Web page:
One of the most common questions I get about my free JPG sideview airliner templates is how to add realistic color and highlights to them. There are many of you who are struggling with this, so I thought it would be good to explain just how easy it is using Photoshop. And as a matter of fact, you can use any graphics editing software you want. Any decent graphics or illustration program will do, but for the sake of this tutorial I’ll show you how to edit the JPEG files directly in Photoshop.
So go ahead and download one of my free templates – any one of them will do, fire up Photoshop, and let’s get started! In addition to writing this all out in an easy to follow step-by-step guide (below), I also created a video for those who prefer to learn that way:
Step one: tracing the entire aircraft
The easiest way to add color to these templates is to simply cover the entire thing, and then erase what you don’t need. For the sake of this demo, I’m just going to use red. It’s a bright color, and it will be easy to show how this is done.
In order to trace the entire aircraft, I just use the magic wand tool and click anywhere outside of the aircraft. What this does is selects the entire white area of the background – which is backwards from what we really want, but that’s okay.
Just go to the top menu and click Select > Inverse and now the active selection area has been switched to the edges of the aircraft instead of the background.
Create a new layer. This is the layer that we will be adding our color to.
To fill the selected area with color, just hold down Option + Backspace (or Ctrl + Backspace if you’re on a PC) on your keyboard and it fills in the selection area with your primary color. You’ll notice when you do that that the vertical stabilizer and other small details may not get filled in, simply because their color matches the white color of the background too closely and it was never selected in the first place. That’s okay. Just use the lasso tool to trace the outline of the vertical stabilizer (or any other part that was missed) and press Option + Delete on your keyboard to fill those empty spaces.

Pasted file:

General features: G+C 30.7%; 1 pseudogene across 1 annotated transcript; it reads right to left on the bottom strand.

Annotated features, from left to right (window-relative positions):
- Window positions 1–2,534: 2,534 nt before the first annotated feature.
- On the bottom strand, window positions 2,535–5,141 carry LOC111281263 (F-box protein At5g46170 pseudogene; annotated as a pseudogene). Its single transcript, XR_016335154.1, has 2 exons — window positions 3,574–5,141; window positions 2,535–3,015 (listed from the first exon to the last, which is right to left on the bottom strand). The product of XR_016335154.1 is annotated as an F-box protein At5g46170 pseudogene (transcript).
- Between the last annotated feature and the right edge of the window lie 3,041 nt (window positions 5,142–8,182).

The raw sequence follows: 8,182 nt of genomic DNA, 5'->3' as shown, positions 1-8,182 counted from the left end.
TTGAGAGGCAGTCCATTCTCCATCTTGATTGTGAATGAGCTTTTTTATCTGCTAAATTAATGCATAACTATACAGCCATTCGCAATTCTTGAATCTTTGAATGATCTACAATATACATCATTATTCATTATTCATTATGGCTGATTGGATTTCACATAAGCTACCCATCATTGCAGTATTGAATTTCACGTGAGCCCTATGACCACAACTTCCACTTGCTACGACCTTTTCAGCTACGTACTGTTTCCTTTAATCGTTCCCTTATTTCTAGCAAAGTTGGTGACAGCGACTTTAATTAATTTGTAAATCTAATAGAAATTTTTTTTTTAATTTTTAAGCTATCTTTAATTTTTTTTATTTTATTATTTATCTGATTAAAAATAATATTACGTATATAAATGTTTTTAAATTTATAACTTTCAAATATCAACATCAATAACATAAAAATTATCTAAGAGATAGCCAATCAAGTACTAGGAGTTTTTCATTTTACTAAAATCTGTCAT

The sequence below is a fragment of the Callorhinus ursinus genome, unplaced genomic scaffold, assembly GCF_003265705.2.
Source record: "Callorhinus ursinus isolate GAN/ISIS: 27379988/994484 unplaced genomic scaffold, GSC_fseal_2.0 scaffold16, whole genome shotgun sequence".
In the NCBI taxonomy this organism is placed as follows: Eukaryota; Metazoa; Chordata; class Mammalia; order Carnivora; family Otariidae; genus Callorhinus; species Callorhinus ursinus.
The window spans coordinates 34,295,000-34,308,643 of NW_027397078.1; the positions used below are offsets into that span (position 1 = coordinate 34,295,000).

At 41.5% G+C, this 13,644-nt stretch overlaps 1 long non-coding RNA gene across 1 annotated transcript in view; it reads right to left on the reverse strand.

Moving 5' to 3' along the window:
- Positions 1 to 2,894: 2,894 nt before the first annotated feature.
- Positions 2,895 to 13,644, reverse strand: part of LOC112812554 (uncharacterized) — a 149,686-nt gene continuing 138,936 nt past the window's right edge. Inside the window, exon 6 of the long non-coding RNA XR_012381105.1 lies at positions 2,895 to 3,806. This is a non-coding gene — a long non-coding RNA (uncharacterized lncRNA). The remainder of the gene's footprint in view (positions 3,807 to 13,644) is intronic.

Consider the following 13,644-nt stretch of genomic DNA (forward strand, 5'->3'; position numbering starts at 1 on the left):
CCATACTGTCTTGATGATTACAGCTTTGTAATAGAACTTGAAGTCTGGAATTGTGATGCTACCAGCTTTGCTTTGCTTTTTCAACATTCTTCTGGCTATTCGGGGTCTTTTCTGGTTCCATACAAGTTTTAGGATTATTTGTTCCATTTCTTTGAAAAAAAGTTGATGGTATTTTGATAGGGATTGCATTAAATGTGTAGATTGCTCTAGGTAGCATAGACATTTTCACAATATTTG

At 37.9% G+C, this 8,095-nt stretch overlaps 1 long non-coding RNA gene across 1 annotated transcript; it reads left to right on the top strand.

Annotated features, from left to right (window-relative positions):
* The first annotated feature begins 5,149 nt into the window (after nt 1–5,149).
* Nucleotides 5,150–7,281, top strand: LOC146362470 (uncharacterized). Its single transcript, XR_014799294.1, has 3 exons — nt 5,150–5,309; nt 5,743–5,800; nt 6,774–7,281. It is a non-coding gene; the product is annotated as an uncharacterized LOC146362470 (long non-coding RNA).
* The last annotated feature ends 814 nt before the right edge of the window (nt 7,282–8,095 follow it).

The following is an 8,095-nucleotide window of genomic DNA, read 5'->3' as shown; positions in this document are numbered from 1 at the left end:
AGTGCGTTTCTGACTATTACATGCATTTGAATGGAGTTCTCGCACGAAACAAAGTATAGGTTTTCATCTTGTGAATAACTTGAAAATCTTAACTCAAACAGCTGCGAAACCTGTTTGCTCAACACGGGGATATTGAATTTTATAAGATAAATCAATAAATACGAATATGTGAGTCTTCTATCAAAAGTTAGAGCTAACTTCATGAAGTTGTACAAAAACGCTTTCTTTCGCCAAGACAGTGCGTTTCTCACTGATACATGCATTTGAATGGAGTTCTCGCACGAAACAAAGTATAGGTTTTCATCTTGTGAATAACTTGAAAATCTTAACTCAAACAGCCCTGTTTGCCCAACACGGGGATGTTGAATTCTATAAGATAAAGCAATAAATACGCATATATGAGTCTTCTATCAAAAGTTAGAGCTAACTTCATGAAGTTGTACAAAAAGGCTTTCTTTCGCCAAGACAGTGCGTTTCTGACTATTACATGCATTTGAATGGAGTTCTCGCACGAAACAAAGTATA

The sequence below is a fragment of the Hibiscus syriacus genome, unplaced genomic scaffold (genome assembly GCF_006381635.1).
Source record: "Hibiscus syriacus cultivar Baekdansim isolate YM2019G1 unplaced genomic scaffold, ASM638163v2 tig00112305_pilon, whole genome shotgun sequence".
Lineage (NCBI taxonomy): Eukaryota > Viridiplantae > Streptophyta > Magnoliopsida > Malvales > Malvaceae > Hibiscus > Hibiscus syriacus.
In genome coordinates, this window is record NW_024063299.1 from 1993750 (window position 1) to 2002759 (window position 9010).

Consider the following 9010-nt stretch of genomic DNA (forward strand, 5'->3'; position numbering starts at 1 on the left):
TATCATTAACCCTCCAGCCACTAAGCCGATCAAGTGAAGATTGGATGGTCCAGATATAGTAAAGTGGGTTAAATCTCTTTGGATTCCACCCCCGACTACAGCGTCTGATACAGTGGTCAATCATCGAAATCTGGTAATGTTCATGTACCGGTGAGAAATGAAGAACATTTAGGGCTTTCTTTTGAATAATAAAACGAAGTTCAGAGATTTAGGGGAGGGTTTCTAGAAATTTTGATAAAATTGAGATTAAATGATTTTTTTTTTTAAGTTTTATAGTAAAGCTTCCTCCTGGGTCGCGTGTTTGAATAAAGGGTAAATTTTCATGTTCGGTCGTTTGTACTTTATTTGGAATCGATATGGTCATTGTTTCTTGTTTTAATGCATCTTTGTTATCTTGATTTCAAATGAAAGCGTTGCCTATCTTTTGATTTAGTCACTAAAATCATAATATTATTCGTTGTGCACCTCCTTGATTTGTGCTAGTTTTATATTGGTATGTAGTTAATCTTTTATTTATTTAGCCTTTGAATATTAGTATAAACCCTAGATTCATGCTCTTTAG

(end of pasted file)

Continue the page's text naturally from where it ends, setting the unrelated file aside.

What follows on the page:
Step two: adding transparency
Okay, now that you got your entire aircraft covered with red, you can easily see that it doesn’t look very good. There’s no detail! Don’t worry, this is an easy fix.
With your color layer selected, simply go to the blending modes drop down at the top of the layers palette and choose “ Multiply”. Voila! You can now see all the shadows and details of the template underneath, while maintaining the fully vibrancy of the red fill color.
Step three: trimming your color layer
We obviously don’t want paint over top of the wings and other details, so it will be necessary to trim all those areas away. With your color layer selected, use the lasso tool to trace around any areas where you do not want color. I usually hold down the Option key on my keyboard and then click around the object to trace – this constrains the lasso to straight lines which makes it a lot easier to trace complex objects.
Step four: adding highlights
Starting to look pretty good isn’t it? There are some more things we need to do in order for it to start looking realistic though. The biggest issue is the lack of highlights. The fuselage of an aircraft is essentially a large cylinder, and it’s not going to look realistic until you put a highlight right down the center of it. In order to do that, select the soft paint brush tool with a radius of 65 and change your primary fill color to white.